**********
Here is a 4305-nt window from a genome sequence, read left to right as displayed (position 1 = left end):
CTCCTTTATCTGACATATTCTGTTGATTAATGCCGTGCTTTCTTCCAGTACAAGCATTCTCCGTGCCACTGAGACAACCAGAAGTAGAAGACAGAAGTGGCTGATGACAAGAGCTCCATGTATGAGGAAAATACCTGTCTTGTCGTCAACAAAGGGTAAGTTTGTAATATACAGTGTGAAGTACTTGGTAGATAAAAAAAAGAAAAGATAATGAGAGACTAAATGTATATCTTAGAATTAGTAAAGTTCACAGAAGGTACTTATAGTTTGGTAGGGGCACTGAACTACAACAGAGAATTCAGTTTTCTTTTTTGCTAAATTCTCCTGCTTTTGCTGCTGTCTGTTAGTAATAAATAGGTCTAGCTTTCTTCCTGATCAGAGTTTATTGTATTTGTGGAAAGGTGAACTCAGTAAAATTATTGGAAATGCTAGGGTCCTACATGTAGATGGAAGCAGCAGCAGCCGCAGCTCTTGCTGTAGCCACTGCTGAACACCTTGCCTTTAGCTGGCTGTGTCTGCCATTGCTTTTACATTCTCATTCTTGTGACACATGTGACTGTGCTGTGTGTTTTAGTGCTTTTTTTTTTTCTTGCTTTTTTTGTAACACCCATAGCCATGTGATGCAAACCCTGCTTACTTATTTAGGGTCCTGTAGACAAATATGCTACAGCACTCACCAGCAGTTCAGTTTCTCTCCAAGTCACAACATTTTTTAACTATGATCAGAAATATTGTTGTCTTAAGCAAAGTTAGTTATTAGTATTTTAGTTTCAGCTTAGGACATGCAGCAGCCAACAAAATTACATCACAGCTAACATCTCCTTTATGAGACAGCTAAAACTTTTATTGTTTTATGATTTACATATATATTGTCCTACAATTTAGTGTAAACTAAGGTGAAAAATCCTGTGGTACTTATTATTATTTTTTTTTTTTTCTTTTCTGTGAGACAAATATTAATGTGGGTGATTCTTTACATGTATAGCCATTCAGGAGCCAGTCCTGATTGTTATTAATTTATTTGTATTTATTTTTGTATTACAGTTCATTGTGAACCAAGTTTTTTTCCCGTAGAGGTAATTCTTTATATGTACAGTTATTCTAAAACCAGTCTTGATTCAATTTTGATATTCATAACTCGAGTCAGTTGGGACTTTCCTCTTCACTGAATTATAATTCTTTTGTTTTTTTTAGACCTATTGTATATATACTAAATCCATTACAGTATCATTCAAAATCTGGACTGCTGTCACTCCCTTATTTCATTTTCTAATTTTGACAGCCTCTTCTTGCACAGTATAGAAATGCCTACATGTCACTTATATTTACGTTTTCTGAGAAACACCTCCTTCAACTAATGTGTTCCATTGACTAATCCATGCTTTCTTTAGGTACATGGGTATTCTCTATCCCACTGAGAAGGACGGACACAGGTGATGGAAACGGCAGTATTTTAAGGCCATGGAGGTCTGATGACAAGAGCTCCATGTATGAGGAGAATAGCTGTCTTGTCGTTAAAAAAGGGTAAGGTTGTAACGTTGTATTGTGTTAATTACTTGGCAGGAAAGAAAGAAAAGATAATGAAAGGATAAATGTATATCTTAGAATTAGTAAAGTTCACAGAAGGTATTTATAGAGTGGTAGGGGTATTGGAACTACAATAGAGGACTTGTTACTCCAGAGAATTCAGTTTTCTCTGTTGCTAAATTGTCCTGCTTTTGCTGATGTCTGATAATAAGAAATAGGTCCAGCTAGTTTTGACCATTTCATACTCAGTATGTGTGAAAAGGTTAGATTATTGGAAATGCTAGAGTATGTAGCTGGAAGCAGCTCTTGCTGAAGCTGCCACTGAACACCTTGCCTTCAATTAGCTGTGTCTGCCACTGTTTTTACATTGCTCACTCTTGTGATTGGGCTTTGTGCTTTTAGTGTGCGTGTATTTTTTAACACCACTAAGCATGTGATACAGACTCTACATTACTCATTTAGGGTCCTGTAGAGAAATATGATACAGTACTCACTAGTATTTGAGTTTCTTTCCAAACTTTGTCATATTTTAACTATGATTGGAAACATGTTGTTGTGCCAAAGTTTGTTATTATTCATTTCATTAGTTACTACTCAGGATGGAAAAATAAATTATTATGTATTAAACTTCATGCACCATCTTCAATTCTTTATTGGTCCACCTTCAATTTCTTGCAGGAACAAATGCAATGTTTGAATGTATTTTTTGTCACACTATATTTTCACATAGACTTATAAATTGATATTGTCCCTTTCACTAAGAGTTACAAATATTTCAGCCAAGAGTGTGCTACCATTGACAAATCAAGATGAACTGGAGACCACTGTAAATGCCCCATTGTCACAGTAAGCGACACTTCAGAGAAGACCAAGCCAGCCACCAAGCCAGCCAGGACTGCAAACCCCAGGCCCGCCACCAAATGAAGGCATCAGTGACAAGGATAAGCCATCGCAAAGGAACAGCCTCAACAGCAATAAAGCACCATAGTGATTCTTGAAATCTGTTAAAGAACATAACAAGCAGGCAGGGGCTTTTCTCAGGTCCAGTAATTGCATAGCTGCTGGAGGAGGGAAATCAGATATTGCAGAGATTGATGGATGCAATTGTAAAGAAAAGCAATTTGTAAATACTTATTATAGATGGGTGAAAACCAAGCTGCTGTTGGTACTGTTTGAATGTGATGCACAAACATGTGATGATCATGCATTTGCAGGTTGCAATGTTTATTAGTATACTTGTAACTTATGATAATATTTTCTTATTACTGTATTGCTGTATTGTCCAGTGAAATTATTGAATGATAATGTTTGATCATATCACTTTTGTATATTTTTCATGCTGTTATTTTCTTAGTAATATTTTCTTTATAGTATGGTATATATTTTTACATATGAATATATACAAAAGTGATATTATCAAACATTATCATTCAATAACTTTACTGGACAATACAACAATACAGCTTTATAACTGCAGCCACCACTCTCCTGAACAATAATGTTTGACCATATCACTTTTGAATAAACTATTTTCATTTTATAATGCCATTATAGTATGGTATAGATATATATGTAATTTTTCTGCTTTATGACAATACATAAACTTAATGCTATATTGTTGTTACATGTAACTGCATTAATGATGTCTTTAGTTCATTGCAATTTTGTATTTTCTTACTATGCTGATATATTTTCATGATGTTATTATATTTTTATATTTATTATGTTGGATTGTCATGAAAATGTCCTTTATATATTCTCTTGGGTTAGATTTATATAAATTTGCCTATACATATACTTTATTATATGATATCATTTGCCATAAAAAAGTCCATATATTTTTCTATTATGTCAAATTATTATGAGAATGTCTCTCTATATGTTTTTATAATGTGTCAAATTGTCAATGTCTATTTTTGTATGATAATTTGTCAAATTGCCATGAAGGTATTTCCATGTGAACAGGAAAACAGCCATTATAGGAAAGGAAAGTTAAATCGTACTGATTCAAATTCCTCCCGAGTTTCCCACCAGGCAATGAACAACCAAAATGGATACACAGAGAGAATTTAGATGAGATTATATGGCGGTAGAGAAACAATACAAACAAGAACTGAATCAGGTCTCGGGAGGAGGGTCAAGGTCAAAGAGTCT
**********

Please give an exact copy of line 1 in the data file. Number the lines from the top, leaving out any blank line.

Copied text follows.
Here is a 4305-nt window from a genome sequence, read left to right as displayed (position 1 = left end):